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Fate of the Upper Delaware River Hangs in Balance

BUCKINGHAM TOWNSHIP -- Within 48 hours, the water levels on the upper Delaware River could plummet.

That's if an agreement can't be reached among New York, New Jersey, Delaware, Pennsylvania, and New York City.

Just off Route 191 in northern Wayne County near the New York state line, a river guide gets ready to take fly fishermen onto the Delaware.

It's a big industry around here, enough to bring in folks from out-of-state who fish for cold water trout or take river trips.

By the end of the month, however, much of that business could be in jeopardy if Pennsylvania, Delaware, New York, New Jersey and New York City can't agree on how much water should be released from reservoirs upriver.

"If they can't agree, it's an ecological and environmental disaster, not just for the fishery for everything that depends on the river," said fishing guide Joe DeMalderis.

The Friends of the Upper Delaware River has been working to get an agreement in place by the end-of-month deadline. If there's no deal, the policy reverts back to something drawn up in the early 1980s.

"The river you're looking at right now might be 1/10 of the size on Thursday. It doesn't take a rocket scientist to figure out what that's going to mean to fish and bugs," said Jeff Skelding, executive director of The Friends of the Upper Delaware River.

"We shouldn't have to suffer for a problem those guys have making a decision," added Dan Plummer, also with the organization.

Not only does the wildlife and aquatic life depend on the river levels on the river, so do countless businesses like guides, fly shops and hotels and restaurants as well.

"No water in the river, no fishing to be had, myself and other guides that are with me, we have no income, plain and simple," said DeMalderis.

So far, New Jersey is asking for more access to water in the event of a drought and accuses New York City of failing to negotiate in good faith.

The deadline for the agreement is June 1.

6 comments

  • George

    Having grown up in NJ and now living in NYS, also worked for many years in the NYC watershed and an avid trout fisherman, I think I have a balanced perspective on this. The Delaware River water that naturally flows along the NJ-Pa border was taken from NJ and Pa in the 1960’s when the courts sided with NYC and allowed the reservoirs on the Delaware and it’s tributaries to be built for their use. NJ, Pa, and upstate NY fisherman and guides all ue the river for income and iincome whether they fish for trout, smallmouth bass, or walleye, At the time NYC used the water for their own use in NYC. Since NYC has been selling the surplus of water in their reservoirs to many other municipalities in the Hudson River valley that were never part of the original agreement. The city is making a profit on water that rightfully should be sent downriver to the other states. In addition, the underground aqueducts that carry the water to NYC have been leaking billions of gallons of water for the last thirty years or more because NYC has not done regular maintenance on them. These are very serious issues and NJ and Pa have finally decided that the time to correct this is now. I Believe that if NYC would just use the water for themselves and stop the leaking in the aqueducts there would be no need to withdraw more water and flows could continue as they currently are. However big time politics will always get in the way of common sense!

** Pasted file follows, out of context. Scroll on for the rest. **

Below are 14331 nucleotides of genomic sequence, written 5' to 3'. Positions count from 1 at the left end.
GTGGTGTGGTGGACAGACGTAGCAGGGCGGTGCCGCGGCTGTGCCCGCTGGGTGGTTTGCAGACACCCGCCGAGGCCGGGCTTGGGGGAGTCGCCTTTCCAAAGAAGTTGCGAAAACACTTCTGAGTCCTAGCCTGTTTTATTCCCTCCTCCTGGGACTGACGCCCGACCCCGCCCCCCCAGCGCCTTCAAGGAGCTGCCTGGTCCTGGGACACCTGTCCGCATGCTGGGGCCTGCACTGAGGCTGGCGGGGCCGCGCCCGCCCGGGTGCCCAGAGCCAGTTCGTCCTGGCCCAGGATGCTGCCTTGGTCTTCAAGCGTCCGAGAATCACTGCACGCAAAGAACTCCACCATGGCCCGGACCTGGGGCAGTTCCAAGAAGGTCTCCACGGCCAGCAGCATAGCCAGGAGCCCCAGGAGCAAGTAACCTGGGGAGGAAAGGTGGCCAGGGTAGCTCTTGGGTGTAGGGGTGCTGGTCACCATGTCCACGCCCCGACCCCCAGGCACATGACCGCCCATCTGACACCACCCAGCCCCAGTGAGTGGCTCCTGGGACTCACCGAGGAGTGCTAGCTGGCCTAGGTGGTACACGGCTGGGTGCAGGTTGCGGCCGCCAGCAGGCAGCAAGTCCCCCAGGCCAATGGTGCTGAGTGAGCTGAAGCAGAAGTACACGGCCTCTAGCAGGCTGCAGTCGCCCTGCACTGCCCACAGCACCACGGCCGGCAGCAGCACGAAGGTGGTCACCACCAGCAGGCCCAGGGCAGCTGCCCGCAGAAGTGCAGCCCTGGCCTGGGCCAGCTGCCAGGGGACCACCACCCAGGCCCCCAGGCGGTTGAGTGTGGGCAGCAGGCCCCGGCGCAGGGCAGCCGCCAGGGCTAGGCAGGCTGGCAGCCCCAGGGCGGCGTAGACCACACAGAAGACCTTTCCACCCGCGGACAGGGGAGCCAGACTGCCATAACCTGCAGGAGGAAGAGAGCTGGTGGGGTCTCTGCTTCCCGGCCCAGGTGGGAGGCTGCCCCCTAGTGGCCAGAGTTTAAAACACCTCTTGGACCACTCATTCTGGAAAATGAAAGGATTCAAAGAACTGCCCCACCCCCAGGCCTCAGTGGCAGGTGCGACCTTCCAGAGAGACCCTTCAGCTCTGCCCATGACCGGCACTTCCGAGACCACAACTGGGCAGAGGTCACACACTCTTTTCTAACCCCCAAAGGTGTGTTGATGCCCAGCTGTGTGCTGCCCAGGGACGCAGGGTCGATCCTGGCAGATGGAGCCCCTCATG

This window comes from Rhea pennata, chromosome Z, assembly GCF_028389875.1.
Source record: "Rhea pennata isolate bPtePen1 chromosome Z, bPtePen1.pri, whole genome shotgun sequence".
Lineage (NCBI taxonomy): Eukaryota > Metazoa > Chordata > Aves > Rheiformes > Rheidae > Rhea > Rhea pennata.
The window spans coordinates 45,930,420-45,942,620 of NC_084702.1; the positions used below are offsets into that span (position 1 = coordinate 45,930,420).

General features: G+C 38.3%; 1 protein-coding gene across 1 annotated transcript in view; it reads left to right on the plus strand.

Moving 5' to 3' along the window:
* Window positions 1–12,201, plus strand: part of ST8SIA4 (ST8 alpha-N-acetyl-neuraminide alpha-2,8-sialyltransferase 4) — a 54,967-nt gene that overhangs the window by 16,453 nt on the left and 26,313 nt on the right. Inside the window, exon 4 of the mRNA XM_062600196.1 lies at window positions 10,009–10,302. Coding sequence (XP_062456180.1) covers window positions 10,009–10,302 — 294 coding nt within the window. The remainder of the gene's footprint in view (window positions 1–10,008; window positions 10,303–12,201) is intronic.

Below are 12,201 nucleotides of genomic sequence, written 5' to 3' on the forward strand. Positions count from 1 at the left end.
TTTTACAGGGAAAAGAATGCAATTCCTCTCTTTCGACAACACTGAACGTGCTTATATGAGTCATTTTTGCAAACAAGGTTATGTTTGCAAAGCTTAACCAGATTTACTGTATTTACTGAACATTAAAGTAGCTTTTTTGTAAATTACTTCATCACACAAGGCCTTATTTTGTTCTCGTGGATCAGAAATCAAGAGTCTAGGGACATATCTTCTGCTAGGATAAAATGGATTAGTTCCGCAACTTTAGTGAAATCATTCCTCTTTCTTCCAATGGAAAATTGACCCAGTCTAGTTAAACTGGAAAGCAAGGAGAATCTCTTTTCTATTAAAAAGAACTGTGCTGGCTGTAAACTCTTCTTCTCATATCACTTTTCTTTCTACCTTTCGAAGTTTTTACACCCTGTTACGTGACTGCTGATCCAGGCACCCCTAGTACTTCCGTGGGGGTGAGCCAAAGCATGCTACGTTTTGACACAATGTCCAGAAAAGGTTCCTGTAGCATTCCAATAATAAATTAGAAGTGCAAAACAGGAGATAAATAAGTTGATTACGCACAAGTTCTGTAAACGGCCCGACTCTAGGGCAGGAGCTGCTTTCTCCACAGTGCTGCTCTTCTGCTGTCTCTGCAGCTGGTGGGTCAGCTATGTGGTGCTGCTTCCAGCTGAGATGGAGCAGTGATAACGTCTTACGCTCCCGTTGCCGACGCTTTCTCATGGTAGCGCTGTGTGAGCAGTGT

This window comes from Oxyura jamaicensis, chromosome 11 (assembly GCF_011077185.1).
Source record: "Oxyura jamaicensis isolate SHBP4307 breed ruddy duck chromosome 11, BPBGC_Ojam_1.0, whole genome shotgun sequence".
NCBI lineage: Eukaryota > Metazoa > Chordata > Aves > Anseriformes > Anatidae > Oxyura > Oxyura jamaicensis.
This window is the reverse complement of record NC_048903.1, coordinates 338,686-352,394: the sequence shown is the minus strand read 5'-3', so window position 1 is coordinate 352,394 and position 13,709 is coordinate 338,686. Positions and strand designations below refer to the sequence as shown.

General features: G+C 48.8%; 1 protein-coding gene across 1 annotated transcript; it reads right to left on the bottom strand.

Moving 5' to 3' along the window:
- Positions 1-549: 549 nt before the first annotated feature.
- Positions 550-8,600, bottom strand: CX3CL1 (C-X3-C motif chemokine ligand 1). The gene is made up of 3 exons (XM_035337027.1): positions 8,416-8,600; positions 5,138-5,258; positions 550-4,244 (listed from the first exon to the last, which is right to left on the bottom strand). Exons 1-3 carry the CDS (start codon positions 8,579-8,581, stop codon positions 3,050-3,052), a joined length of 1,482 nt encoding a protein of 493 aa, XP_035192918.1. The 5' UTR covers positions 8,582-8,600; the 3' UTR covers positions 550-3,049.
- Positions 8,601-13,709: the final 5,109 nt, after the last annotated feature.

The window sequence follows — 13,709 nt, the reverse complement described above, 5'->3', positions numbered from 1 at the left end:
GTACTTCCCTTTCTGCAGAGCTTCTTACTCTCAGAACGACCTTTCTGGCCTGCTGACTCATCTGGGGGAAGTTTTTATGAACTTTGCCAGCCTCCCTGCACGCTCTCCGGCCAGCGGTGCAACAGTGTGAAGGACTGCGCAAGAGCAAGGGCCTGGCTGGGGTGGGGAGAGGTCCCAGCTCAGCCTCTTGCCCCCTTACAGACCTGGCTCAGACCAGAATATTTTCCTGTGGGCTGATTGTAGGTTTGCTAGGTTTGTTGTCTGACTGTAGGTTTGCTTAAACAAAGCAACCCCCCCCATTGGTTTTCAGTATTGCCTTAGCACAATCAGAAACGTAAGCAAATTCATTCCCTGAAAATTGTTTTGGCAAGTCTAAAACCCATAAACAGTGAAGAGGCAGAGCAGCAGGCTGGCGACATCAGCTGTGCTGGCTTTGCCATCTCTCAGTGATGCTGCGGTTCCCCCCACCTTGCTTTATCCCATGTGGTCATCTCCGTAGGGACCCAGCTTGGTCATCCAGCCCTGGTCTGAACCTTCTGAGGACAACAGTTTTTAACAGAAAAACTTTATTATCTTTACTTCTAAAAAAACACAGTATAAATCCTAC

• the answer

    The upper Delaware needs to be kept as it is, However these so-called “Guides”(mostly anyone who can afford a drift boat) have made fishing for the average joe a lot worse than it used to be. It was alot nicer in the early 80’s especially for wading fisherman.

  • Archie Beal

    Why can’t the river in level and discharge rate from the reservoirs remain the same. I don’t understand what the issue is here. We are not under flood conditions. So leaves it be.

  • Marvin

    New York and New Jersey, gee, hard to see why their governments can’t make an intelligent decision……..

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